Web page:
- Release Date
- December 2016
- Book 2 of Westmore Wolves
BDSM, Erotic Romance, LGBTQ, Ménage or more, Paranormal Romance, Urban Fantasy, Vamps & Shifters Romance
Two gargoyles and a woman who needs them…
Medina Argos is a woman on the run from her present and her past. One of three sisters in an international art theft ring, she flees when a routine art heist goes too far. But this curvy girl is about to learn that some hearts beat to a different drum and the road to love is sometimes the less traveled one, even for a woman with secrets.
Thomas Sauveterre is a renowned art restoration specialist. Nothing is more important to him than his daughter, Gabrielle. When he takes on the largest project of his career, he also gains a security officer in the bargain. But love can be hiding in the most surprising places if he can only open his heart to find it.
Grayson Maberry is a man on the brink. Charged with protecting property and guarding the family he's currently assigned, he is torn by duty and a love that may never be. But a true guardian will wait forever and this gargoyle may have just met his match. Twice.
Jul 11, 2016 [ OFFICIAL REVIEW ]
147 people found the following review helpful
This was a tough book for me because I LOVED the concept and the baseline of the story. OMG, talk about ORIGINAL.
Thomas and Grayson are gargoyles. In a nutshell, they turn to stone. Thomas's ex-wife is a grade A bitch and nutcase to boot, and she loathes his career as an art historian. She's bored and wants the money but not the hubby. They have a child together but she soon wanders, and Thomas can take it no more when she sleeps with his colleagues and ruins his reputation.
Grayson is a bodyguard. When Thomas has to restore some pieces of art for a local pack, Grayson comes along to protect the art and the restorer. When they meet, it's BOOM. Thomas realizes his bitch wife wasn't his mate, but Grayson is.
However, after a crazy night where said ex tries to top herself... well, it's put him off romance. Even one with a definite HEA at the end.
Medina is a Gorgon. She's frickin' Medusa! (How awesome?!!) She has a complicated past, and her abilities make her the perfect thief. She is the only one of the Gorgon sisters to be mortal, whereas they are immortal and very unsympathetic to the problems that come with being a human. She has had many past lives and can remember them all. When she realizes her sisters are manipulating her through messing with her meds, she decides to leave and becomes the tutor for Thomas's daughter.
So, for a short book, that back story was BOOM. Fab, right?
I loved the unusual concept of a Gorgon sister being the heroine--because let's face it, when we think Medusa, we don't think romance novel heroine. We think grade A bitch and total cowbag for trying to turn Greek champions to stone.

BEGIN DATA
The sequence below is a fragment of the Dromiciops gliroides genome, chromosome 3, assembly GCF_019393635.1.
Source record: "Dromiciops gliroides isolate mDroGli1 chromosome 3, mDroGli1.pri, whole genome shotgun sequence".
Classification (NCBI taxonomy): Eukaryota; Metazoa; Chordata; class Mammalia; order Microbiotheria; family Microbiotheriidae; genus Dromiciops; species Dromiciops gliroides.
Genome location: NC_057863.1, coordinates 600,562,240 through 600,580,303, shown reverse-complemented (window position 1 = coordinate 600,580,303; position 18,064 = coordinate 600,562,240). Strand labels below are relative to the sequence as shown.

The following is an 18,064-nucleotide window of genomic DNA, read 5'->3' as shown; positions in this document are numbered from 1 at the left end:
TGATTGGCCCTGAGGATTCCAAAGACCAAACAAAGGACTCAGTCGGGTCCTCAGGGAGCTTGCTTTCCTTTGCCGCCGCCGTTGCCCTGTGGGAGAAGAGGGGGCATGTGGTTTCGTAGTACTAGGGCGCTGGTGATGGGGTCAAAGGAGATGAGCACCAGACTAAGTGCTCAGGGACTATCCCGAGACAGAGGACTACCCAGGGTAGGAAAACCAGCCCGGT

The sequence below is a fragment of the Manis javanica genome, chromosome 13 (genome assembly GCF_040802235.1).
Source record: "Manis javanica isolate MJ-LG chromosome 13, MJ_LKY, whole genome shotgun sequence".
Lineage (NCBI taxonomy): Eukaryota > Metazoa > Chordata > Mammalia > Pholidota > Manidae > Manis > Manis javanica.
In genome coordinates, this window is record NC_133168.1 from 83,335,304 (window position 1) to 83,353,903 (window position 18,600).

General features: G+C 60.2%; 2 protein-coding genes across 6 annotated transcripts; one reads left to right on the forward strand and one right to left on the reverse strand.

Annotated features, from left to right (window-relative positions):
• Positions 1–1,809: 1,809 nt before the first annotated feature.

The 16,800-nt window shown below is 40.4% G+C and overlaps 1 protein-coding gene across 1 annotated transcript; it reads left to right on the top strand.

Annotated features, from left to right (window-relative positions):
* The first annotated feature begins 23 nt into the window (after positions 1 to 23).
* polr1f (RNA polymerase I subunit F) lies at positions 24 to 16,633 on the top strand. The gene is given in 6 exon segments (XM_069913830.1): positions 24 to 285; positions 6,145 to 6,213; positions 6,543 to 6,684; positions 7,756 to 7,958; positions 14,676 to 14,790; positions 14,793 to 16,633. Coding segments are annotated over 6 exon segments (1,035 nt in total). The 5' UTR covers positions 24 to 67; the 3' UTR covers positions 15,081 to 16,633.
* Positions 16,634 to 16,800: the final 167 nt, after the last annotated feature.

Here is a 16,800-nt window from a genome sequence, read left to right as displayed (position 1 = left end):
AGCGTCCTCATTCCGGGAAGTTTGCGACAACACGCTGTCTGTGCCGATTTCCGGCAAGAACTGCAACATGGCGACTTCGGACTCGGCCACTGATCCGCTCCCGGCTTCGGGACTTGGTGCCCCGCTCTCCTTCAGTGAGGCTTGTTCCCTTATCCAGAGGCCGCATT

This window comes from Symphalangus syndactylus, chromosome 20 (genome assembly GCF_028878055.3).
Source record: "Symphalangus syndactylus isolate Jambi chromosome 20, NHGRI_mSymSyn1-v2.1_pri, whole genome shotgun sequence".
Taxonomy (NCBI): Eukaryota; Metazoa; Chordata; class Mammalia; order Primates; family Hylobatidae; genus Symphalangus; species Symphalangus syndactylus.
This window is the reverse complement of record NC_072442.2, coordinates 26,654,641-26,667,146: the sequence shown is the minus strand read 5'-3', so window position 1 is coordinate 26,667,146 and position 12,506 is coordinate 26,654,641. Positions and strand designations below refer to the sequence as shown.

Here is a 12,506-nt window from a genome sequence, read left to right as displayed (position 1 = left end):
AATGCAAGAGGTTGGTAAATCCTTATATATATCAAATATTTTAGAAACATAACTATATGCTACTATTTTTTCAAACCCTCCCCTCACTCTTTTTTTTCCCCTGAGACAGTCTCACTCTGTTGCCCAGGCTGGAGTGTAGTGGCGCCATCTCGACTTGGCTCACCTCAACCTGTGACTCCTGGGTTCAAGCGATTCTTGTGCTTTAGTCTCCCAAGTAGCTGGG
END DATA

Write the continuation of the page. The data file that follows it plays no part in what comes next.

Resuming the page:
And gargoyles? Those ugly monsters stuck on top of buildings, loaded with pigeon poop etc? Yup, not your go-to romance heroes.
But, OMG, these three characters were fab, fab, fab. Loved them.
So, why the three stars? If I loved it so hard, why am I being tight?
Because I loved the characters but not the story.
Some parts of the story left me confused, others left me feeling robbed. I understand the limitations of a short story--authors don't write books with the intention of a work being a set number of words. The story goes where it goes. But I feel with a bit more time, this book could have been three, FOUR times as long. It's not often you can say that with a novella of this length.
That's the power of the worldbuilding here, though. The pages screamed with potential for more.
The relationship with the Gorgon sisters felt rushed, and I don't understand why she was mortal while her sisters weren't. The pack Thomas had to work for, I felt like there was a tale there to be told, but I was just left with questions. And then, after the triad meet, there was a time jump forward. Things were told but the story wasn't expanded upon, and I felt cheated. That was the point when the three were coming to learn one another, but that didn't happen.
So, it's with a heavy heart I do give this book three stars. I feel rotten, I do. I'm tempted to give it four because dayum, Thomas, Grayson, and Medina were highly unusual, but I was just left with too many niggles.
What I would say though is read it. Fall for those three, because my goodness, talk about an original triad. If you don't wish you were Medina, even with the icky shifter-thing she has going on, then there's something wrong with you. Lol. I'd be the stuffing in a gargoyle sandwich any-damn-day of the week! :D
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